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Medicinal Foods as Potential Therapies for Type-2 Diabetes and Associated Diseases

  • ID: 4759404
  • Book
  • June 2019
  • Region: Global
  • 1180 Pages
  • Elsevier Science and Technology
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Medicinal Foods as Potential Therapies for Type-2 Diabetes and Associated Diseases: The Chemical and Pharmacological Basis of their Action focuses on active pharmacological principles that modulate diabetes, associated risk factors, complications and the mechanism of action of widely used anti-diabetic herbal plants-rather than just the nutritional composition of certain foods. The book provides up-to-date information on acclaimed antidiabetic super fruits, spices and other food ingredients. Sections cover diabetes and obesity at the global level, the physiological control of carbohydrate and lipid metabolism, the pathophysiology of type-2 diabetes, the chemistry and pharmacology of a variety of spices, and much more.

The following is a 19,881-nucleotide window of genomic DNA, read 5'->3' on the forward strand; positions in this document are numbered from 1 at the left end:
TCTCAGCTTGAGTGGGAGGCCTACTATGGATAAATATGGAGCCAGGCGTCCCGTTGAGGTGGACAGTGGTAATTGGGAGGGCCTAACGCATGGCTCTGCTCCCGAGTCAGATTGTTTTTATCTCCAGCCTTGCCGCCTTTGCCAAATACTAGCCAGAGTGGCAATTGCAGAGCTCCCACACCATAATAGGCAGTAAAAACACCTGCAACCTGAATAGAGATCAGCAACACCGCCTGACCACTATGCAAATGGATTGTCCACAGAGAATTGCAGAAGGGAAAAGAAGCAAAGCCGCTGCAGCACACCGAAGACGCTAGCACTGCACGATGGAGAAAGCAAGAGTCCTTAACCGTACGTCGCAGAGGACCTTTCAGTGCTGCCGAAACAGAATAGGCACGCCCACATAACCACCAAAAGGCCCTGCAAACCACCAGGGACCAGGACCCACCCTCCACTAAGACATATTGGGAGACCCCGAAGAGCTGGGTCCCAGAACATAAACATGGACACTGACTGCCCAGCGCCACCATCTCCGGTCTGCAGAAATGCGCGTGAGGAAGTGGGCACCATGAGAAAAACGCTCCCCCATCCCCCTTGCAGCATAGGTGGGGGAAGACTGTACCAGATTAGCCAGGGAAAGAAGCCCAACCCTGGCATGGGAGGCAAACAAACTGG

This book will be invaluable for research scientists and students in the medical and pharmaceutical sciences, medicinal chemistry, herbal medicine, drug discovery/development, nutrition science, and for herbal practitioners and those from the nutraceutical and pharm industries.

  • Provides background knowledge on type-2 diabetes and its pathophysiology and therapeutic targets down to the molecular level
  • Explores, in detail, the chemistry or secondary metabolites of the indicated foods that potentially modify diabetes and/or associated diseases
  • Examines the pharmacological findings on medicinal foods, including available clinical trials
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Type-2 diabetes: Prevalence and significance 1. Type-2 diabetes: Definition, diagnosis and significance

Normal physiological control of carbohydrate and lipid metabolism and some common antidiabetic therapeutic targets 2. Glucose metabolism: Normal physiology, diabetic dysregulation, and therapeutic targets 3. Lipid metabolism: Normal physiology, dysregulation under obesity and diabetes, and therapeutic targets